The image can be displayed with ds9 and is shown in Fig. 8.3 (top). The source is centered on RAWX=37; we will extract this and the 10 pixels on either side of it:
where the keywords are the same as in §8.3, and
For the background, the extraction area should be as far from the source as possible. However, sources with 200 ct/s (like our example!) are so bright that they dominate the entire CCD area, and there is no source-free region from which to extract a background. (It goes without saying that this is highly energy-dependent.) In such a case, it may be best not to subtract a background. Users are referred to Ng et al. (2010, A&A, 522, 96) for an in-depth discussion. While this observation is too bright to have a good background extraction region, the process is shown below nonetheless for the sake of demonstration:
Depending on how bright the source is and what modes the EPIC detectors are in, event pile
up may be a problem. Pile up occurs when a source is so bright that incoming X-rays strike
two neighboring pixels or the same pixel in the CCD more than once in a read-out cycle. In
such cases the energies of the two events are in effect added together to form one event.
If this happens sufficiently often, 1) the spectrum will appear to be harder than it actually
is, and 2) the count rate will be underestimated, since multiple events will be undercounted.
Briefly, we deal with it in PN Timing data essentially the same way as
in Imaging data, that is, by using only single pixel events, and/or removing the regions
with very high count rates, checking the amount of pile up, and repeating until it is no
longer a problem. We recommend to always check for it.
Note that this procedure requires as input the event files created when the spectrum was made, not the usual time-filtered event file.
To check for pile up:
The output of epatplot is a postscript file, pn_epat.ps, which may be
viewed with viewers such as gv, containing two graphs describing the distribution
of counts as a function of PI channel; see Figure 8.4.
A few words about interpretting the plots are in order. The top is the distribution of
counts versus PI channel for each pattern class (single, double, triple, quadruple),
and the bottom is the expected pattern distribution (smooth lines) plotted over
the observed distribution (histogram). The lower plot shows the model
distributions for single and double events and the observed distributions. It also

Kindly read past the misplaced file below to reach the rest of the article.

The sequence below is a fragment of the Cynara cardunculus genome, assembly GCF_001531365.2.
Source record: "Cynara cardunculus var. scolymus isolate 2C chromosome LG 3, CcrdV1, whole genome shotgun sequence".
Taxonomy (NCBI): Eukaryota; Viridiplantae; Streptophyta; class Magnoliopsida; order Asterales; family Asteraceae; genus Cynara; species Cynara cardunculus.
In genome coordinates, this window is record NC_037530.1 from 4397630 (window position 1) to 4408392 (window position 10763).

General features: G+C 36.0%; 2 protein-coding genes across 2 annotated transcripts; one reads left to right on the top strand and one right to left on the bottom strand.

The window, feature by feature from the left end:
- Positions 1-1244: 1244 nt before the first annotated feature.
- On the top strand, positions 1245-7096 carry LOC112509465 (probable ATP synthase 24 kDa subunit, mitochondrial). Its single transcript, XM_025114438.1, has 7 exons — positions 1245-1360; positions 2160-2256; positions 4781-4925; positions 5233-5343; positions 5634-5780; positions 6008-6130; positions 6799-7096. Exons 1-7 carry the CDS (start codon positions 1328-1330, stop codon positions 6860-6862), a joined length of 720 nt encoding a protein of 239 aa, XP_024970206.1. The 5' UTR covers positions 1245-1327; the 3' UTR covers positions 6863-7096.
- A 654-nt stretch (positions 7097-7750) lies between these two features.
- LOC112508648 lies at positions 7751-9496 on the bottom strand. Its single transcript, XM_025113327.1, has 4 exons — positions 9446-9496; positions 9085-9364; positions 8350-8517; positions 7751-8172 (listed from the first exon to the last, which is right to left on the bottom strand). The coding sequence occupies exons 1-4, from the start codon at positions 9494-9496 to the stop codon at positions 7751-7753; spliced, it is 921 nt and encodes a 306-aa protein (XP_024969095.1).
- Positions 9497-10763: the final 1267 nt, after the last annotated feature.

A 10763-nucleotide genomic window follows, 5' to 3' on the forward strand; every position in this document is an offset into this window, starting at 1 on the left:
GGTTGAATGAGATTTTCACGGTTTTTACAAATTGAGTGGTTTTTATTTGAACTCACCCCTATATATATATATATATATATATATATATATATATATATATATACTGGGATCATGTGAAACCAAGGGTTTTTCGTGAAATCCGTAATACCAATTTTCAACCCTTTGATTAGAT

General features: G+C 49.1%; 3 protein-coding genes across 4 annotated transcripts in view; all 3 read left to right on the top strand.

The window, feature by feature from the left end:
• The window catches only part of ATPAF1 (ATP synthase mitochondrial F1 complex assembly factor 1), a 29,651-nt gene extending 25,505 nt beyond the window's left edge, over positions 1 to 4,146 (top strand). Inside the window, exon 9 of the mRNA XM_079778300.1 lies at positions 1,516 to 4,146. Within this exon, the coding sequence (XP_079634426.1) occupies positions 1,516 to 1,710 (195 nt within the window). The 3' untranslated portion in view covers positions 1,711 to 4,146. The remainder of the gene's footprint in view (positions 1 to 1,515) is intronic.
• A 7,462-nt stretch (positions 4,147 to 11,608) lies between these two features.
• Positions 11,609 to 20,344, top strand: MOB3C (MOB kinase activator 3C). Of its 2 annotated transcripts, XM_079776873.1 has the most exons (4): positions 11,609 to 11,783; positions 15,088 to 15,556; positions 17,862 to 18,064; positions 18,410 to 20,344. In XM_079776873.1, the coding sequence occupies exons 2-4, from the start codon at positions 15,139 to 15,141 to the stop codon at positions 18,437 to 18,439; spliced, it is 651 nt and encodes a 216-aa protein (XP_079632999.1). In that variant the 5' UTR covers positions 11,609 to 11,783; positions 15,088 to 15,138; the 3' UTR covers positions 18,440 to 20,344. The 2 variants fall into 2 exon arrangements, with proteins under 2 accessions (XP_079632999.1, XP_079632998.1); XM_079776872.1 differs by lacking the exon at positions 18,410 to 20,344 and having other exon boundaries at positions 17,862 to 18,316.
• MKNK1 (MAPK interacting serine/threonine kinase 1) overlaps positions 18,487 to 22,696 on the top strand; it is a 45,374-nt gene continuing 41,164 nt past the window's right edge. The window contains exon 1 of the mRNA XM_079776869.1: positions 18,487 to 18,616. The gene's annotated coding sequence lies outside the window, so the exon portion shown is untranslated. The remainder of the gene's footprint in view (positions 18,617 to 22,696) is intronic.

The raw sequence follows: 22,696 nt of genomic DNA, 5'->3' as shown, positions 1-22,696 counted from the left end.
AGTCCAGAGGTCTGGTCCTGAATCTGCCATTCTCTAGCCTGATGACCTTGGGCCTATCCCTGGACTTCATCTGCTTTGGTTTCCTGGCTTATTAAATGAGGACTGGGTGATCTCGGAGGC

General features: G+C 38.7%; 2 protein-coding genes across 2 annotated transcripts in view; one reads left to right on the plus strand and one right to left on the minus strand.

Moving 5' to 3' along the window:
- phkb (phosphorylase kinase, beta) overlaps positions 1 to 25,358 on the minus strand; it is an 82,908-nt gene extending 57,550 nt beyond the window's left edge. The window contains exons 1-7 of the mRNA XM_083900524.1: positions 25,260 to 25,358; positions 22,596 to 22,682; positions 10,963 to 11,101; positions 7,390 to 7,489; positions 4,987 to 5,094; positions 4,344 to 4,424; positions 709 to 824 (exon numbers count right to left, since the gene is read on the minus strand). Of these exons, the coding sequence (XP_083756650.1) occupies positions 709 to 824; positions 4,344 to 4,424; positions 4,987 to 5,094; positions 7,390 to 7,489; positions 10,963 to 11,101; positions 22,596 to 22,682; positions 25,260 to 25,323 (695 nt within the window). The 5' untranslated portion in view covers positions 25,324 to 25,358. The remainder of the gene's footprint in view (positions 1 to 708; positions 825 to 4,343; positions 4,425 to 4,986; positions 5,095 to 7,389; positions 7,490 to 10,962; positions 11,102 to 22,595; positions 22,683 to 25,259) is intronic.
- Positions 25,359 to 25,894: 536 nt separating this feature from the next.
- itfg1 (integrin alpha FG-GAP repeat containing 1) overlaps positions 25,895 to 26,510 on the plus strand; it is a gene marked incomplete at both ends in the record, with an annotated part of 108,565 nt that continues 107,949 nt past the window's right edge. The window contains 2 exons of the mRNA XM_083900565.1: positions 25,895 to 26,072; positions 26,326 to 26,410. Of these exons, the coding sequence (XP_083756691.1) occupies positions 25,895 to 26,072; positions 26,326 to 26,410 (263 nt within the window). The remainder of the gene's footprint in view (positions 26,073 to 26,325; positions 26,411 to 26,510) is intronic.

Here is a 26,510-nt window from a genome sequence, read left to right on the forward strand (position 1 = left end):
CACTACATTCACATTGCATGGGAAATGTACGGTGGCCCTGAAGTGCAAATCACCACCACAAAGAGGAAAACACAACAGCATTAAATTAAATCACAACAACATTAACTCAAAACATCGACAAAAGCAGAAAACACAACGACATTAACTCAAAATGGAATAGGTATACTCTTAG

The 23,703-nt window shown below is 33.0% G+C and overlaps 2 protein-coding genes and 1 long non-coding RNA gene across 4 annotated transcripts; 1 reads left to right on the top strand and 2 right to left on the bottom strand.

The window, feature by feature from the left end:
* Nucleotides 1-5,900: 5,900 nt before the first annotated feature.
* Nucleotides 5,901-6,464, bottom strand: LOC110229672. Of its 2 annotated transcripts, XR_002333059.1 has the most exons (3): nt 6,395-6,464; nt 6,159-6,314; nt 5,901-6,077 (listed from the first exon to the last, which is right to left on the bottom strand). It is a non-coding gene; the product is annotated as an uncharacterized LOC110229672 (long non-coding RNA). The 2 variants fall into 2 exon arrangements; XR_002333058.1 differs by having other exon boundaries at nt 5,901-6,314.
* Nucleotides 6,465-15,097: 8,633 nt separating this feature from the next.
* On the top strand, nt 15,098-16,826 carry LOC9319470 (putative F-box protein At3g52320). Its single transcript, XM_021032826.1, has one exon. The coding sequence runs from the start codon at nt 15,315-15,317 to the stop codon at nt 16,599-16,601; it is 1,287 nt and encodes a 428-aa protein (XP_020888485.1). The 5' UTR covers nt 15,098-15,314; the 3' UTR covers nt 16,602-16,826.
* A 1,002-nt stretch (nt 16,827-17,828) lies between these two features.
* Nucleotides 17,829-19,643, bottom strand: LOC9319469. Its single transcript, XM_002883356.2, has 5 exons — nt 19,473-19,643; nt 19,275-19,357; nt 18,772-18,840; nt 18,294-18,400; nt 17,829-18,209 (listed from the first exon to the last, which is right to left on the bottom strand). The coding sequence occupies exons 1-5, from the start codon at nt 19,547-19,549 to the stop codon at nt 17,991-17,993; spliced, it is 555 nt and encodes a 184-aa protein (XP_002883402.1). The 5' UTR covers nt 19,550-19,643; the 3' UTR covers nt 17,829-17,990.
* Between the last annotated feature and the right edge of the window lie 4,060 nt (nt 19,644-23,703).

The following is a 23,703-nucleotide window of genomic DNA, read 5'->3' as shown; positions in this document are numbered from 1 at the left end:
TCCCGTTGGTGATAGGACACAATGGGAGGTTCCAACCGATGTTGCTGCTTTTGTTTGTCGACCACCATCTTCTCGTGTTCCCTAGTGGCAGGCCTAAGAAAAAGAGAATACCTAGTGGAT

gives the ratio of observed-to-modeled events with 1- uncertainties for single and
double pattern events over a given energy range. (The default is 0.5-2.0 keV; this can be
changed with the pileupnumberenergyrange parameter.) If the data is not piled up,
there will be good agreement between the modeled and observed single and double event
pattern distributions. Also, the observed-to-modeled fractions for both singles and doubles
in the 0.5-2.0 keV range will be unity, within errors. In contrast, if the data is piled up,
there will be clear divergence between the modeled and observed pattern distributions, and the
observed-to-modeled fraction for singles will be less than 1.0, and for doubles, it will
be greater than 1.0.
Finally, when examining the plots, it should noted that the observed-to-modeled fractions
can be inaccurate. Therefore, the agreement between the modeled and observed single and double
event pattern distributions should be the main factor in determining if an observation is
affected by pile up or not.
Examining the plots, we see that there is a large difference between the modeled and
observed single and double pattern events, and that the observed-to-model fraction for
doubles is over 1.0, indicating that the observation is piled up.
There are a couple ways to deal with pile up. First, you can use event file filtering
procedures to include only single pixel events (PATTERN==0), as these events are
less sensitive to pile up than other patterns.
You can also excise areas of high count rates, i.e., the boresight column and several
columns to either side of it. (This is analogous to removing the inner-most regions of
a source in Imaging data.) The spectrum can then be re-extracted and you can continue your
analysis on the excised event file.
As with Imaging data, it is recommended that you take an iterative approach: remove an
inner region, extract a spectrum, check with epatplot, and repeat, each time
removing a slightly larger region, until the model and observed pattern distributions
To extract only the columns to either side of the boresight:
Be aware that if you do this, you will need to use a non-standard way to make the ancillary files (ARFs) for your spectrum! This is discussed further in § 8.9. We will need the spectra of the full extraction area and the excised area, so we might as well get them now. We already have it for the full extraction area, so for the excised area,
Now that we are confident that our spectrum is not piled up, we can continue by
finding the source and background region areas. (This process is identical to that
used for IMAGING data.) This is done with the task backscale, which takes
into account any bad pixels or chip gaps, and writes the result into the
BACKSCAL keyword of the spectrum table.
To find the source and background extraction areas:
Now that a source spectrum has been extracted, we need to reformat the detector response by making a redistribution matrix file (RMF) and ancillary response file (ARF). To make the RMF:
In our example, because we excised the boresight columns, we will need to make an ARF for the full extraction area, another one for the piled up area, and then subtract the two to find the ARF for the non-piled regions. We already have the spectra for the full extraction area and the excised area, so we will use them to make the ARFs:
Now we can subtract them:
If you are working with a different dataset and did not need to excise any boresight columns, making the ARF is the same as in Imaging Mode:
where the parameters are as described above, and
At this point, the spectrum is ready to be analyzed, so skip ahead to
prepare the spectrum for fitting (§13).
The timing data can also be examined in Xronos; this is discussed in §15.